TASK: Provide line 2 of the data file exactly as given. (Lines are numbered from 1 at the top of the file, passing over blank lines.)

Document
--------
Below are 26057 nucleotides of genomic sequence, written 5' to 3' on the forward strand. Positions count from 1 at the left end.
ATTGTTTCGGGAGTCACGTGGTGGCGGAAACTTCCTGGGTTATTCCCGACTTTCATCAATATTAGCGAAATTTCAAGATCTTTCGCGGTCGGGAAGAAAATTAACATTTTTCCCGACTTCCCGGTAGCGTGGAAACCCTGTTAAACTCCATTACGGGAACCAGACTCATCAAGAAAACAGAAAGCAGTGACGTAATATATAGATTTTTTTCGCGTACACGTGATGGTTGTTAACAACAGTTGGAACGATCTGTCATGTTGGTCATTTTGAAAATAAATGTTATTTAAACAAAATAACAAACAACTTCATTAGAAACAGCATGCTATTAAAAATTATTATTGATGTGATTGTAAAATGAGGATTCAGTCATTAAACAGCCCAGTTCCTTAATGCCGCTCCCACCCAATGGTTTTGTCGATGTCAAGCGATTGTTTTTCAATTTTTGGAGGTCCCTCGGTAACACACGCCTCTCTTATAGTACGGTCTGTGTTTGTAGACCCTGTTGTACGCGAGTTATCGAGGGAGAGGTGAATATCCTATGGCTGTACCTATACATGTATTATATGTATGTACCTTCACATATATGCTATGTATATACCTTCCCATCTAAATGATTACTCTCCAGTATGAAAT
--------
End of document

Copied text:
ATTGTTTCGGGAGTCACGTGGTGGCGGAAACTTCCTGGGTTATTCCCGACTTTCATCAATATTAGCGAAATTTCAAGATCTTTCGCGGTCGGGAAGAAAATTAACATTTTTCCCGACTTCCCGGTAGCGTGGAAACCCTGTTAAACTCCATTACGGGAACCAGACTCATCAAGAAAACAGAAAGCAGTGACGTAATATATAGATTTTTTTCGCGTACACGTGATGGTTGTTAACAACAGTTGGAACGATCTGTCATGTTGGTCATTTTGAAAATAAATGTTATTTAAACAAAATAACAAACAACTTCATTAGAAACAGCATGCTATTAAAAATTATTATTGATGTGATTGTAAAATGAGGATTCAGTCATTAAACAGCCCAGTTCCTTAATGCCGCTCCCACCCAATGGTTTTGTCGATGTCAAGCGATTGTTTTTCAATTTTTGGAGGTCCCTCGGTAACACACGCCTCTCTTATAGTACGGTCTGTGTTTGTAGACCCTGTTGTACGCGAGTTATCGAGGGAGAGGTGAATATCCTATGGCTGTACCTATACATGTATTATATGTATGTACCTTCACATATATGCTATGTATATACCTTCCCATCTAAATGATTACTCTCCAGTATGAAAT